Credits: The Register
The Ministry of Defence has been searching the police national fingerprint database without a “clearly defined lawful basis,” the UK’s biometrics commissioner has said.
In his annual report (PDF) filed today, Paul Wiles warned that inter-government searching of databases should be properly regulated.
“I continue to be very concerned about the searching by the Ministry of Defence into the police national fingerprint database without an agreed, clearly defined lawful basis.”
The MoD has been using the database to check whether fingerprints taken or found during military operations abroad matched to persons known to the UK police or immigration authorities or matched crime scene fingerprints held by the police.
Wiles said he has repeatedly challenged the MoD as to the legal basis on which the Defence Science and Technology Laboratory has gained direct access to and is searching the police’s fingerprint collections.
“I also wrote last year to the Permanent Secretary of the MoD seeking clarification on this issue. Over the last eighteen months the MoD has come up with a series of claims as to the legal basis of carrying out their searching through Dstl, none of which I have found convincing. ”
He said: “There is nothing inherently wrong with hosting a number of databases on a common data platform with logical separation to control and audit access but unless the governance rules underlying these separations are developed soon then there are clear risks of abuse.”
The commissioner also referred to the controversy around the police matching of facial images in public spaces.
The Metropolitan Police have trialled biometrics technology at the Champions League Final and Notting Hill Carnival and South Wales Police have also more than dabbled with the tech.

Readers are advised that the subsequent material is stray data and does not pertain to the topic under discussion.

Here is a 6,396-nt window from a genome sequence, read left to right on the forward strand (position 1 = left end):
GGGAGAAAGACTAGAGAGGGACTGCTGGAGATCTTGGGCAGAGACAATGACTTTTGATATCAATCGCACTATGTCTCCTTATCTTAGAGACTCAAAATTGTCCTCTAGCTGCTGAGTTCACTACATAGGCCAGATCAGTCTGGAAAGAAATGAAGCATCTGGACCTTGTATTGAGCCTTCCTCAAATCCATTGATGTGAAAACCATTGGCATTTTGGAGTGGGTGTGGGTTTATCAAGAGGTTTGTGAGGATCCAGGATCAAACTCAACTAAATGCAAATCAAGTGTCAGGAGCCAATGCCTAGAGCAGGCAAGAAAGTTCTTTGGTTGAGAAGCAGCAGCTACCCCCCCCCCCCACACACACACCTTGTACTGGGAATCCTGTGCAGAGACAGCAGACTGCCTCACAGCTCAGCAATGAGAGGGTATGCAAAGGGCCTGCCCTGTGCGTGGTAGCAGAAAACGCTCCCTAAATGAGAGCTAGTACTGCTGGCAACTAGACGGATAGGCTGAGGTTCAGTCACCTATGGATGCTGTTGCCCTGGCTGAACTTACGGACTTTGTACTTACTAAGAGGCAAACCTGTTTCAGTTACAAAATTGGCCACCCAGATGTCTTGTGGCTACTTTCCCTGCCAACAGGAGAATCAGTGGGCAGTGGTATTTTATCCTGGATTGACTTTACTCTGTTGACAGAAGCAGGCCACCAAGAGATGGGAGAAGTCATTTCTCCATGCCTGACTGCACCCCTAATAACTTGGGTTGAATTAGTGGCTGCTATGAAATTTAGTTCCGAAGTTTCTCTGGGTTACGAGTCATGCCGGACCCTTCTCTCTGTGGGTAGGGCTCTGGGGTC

“At its extreme it is raising the spectre of using facial scanning for mass police surveillance. That may be unlikely but one that some countries are reported as developing.
“The sober point is that unless there are clear and publicly accepted rules governing the police use of new biometrics then damage could be done to public trust in policing and at a time when regard for some other public institutions is declining.”
He said: “In summary, we are seeing the rapid exploration and deployment by the police of new biometric technologies and new data analytics. Some of these will improve the quality of policing and will do so in a way that is in the public interest.
“However, some could be used in ways that risks damaging the public interest, for example by re-enforcing biases of which reinforcement is not in the public interest.
“If the benefits of these new technologies are to be achieved there needs to be a process that provides assurance that the balance between benefits and risks and between benefits and loss of privacy are being properly managed.”